Michelle Williams Used Her Globes Speech To Talk About Abortion & Amen

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Although Ricky Gervais called for celebrities to use their time on stage to simply thank their agent and stay away from politics, Michelle Williams used her 2020 Golden Globes speech to advocate for a woman's right to an abortion. It was one of the most activist moments of the night, during a show in which even controversial host Ricky Gervais seemed almost nervous about talking about anything even verging towards politically earnest.

Williams, who won for Best Actress in a Limited Series or a Motion Picture Made for Television for FX's Fosse/Verdon, wasted no time getting straight to her point. She said that she was grateful to be acknowledged for her professional choices, but that she was also "grateful to have lived in a moment in our society where choice exists."

Williams continued:

Because, as women, and as girls, things can happen to our bodies that are not our choice. I've tried my very best to live a life of my own making and not just as a series of events that have happened to me, but one that I could stand back and look at and recognize my handwriting all over. Sometimes messy and scrawling, sometimes careful and precise but one that I have carved with my own hand. But I would not have been able to do this without employing a woman's right to choose.

Both women and men in the crowd were nodding adamantly, and if you listen very carefully to the clip below, you can hear presenter Tiffany Haddish screaming "Preach" behind Williams.

Williams closed out her speech begging women to vote in their own self interest. "It's what men have been doing for years," the actor added.

Williams' statement at the Globes was especially poignant given that she recently announced that she was expecting a child with her fiancé, Fosse/Verdon director Thomas Kail. The 39-year-old actor also has 14-year-old daughter Matilda with the late Heath Ledger.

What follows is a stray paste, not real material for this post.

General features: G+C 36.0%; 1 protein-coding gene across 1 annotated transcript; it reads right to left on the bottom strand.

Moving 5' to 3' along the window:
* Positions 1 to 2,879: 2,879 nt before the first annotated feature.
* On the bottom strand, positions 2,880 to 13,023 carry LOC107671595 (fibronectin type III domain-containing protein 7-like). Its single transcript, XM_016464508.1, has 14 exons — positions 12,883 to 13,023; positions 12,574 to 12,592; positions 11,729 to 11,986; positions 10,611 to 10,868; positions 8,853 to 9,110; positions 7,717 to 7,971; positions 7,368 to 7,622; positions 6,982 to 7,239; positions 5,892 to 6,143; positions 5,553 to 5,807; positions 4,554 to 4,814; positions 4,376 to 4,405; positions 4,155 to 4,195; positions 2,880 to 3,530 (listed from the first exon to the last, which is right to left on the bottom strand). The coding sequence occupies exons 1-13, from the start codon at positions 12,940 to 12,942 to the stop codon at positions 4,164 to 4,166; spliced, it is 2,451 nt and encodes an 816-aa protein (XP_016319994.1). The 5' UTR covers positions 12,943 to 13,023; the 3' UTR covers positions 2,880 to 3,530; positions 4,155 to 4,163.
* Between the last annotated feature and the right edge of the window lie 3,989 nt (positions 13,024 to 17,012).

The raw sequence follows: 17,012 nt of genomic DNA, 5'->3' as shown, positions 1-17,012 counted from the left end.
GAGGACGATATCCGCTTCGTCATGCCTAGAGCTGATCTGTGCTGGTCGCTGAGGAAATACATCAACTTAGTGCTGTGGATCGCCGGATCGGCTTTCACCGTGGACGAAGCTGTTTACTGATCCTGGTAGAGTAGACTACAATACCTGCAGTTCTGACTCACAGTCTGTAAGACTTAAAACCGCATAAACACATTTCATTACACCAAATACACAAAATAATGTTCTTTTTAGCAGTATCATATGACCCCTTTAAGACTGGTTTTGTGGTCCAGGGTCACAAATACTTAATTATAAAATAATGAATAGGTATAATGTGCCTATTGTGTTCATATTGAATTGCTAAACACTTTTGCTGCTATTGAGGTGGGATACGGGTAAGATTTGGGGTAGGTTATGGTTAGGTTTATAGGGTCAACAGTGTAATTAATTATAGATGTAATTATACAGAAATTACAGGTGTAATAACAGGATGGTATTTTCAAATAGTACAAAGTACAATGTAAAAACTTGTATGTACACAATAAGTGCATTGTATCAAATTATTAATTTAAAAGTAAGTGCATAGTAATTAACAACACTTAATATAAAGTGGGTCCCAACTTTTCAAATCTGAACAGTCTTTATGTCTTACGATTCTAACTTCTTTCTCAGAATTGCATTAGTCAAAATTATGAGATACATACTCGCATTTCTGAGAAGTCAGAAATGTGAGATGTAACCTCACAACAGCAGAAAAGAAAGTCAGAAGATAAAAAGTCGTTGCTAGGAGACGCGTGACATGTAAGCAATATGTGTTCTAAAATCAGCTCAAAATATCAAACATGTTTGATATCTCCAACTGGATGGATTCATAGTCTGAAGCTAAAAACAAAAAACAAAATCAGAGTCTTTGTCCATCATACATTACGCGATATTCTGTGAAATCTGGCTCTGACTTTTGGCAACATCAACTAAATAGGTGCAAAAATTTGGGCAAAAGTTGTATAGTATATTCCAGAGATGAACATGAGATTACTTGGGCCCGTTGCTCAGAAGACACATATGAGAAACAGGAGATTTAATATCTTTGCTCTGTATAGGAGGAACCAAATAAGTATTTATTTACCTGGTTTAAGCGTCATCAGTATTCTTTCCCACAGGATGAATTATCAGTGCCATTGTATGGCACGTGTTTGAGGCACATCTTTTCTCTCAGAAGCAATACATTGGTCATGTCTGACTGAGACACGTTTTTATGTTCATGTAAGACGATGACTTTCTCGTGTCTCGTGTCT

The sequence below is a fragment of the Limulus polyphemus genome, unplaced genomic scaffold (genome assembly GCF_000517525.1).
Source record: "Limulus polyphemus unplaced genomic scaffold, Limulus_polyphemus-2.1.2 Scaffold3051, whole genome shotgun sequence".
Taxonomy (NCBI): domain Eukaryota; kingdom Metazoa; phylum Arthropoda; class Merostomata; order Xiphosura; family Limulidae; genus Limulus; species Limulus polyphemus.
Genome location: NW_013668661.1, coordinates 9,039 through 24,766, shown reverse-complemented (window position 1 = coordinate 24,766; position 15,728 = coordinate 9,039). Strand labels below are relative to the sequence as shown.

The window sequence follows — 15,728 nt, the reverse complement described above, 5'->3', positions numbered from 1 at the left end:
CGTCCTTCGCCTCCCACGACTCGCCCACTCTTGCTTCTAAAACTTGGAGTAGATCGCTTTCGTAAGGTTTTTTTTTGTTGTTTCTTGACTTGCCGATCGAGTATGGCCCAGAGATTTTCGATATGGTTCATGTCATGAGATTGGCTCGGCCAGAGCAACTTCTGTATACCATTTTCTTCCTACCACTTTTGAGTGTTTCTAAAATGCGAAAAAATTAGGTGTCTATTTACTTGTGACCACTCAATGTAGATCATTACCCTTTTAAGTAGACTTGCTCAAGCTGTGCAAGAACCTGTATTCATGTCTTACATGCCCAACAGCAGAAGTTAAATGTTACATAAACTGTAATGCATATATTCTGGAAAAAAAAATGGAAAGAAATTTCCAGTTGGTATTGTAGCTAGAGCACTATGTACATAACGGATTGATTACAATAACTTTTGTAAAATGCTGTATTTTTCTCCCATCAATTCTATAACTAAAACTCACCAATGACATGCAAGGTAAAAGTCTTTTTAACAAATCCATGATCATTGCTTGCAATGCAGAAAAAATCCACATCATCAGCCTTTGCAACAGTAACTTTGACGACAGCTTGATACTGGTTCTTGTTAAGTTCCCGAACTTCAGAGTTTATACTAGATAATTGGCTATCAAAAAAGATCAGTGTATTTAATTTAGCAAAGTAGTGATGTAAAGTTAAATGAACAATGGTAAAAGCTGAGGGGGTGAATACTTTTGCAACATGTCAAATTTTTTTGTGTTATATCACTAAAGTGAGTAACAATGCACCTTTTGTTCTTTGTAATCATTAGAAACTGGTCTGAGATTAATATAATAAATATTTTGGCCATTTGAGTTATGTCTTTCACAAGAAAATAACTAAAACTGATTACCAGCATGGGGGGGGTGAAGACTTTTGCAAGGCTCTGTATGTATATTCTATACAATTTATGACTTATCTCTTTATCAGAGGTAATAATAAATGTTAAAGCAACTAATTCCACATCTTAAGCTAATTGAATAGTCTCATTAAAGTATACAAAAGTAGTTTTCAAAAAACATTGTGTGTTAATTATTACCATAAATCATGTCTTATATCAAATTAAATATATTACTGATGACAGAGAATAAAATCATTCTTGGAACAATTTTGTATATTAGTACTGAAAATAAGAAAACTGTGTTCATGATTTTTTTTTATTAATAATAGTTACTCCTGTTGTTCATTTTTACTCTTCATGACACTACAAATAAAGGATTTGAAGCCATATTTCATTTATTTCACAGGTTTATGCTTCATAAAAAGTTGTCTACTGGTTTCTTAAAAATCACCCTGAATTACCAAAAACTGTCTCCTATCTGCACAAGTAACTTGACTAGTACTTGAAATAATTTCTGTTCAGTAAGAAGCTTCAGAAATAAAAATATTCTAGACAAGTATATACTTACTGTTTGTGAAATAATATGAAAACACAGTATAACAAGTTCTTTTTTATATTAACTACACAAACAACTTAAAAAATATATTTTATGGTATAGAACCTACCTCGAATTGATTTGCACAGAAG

On social media, some anti-choice advocates noted that it made "no sense" for a pregnant mother of one to advocate for abortion, largely missing Williams' point that the right to choose to terminate or keep a pregnancy is basic health care that empowers women to lead lives based on their own choices. For example, 60% of abortions are obtained by women in their 20s, when they are just beginning their careers; 59% of abortions are obtained by women who already have children, according to the Guttmacher Institute.

Her speech was moving and timely. Under the Trump administration, the constitutional right to an abortion has been under targeted attacks from activist states and legislators. On Jan. 1, 2020, for example, over 200 Republican leaders signed an amicus brief asking the Supreme Court to overturn Roe v. Wade. In 2019 alone, 15 states have moved for abortion bans after six weeks of pregnancy, before most women know they are pregnant. Overall, in the first half of 2019, 378 abortion restrictions were introduced across the United States, again according to the Guttmacher Institute.

With the fate of a woman's right to choose in the balance of the Supreme Court, heading into what is bound to be a contentious election year, Williams' choice to use her platform to address abortion and the interests of women couldn't have been more on point.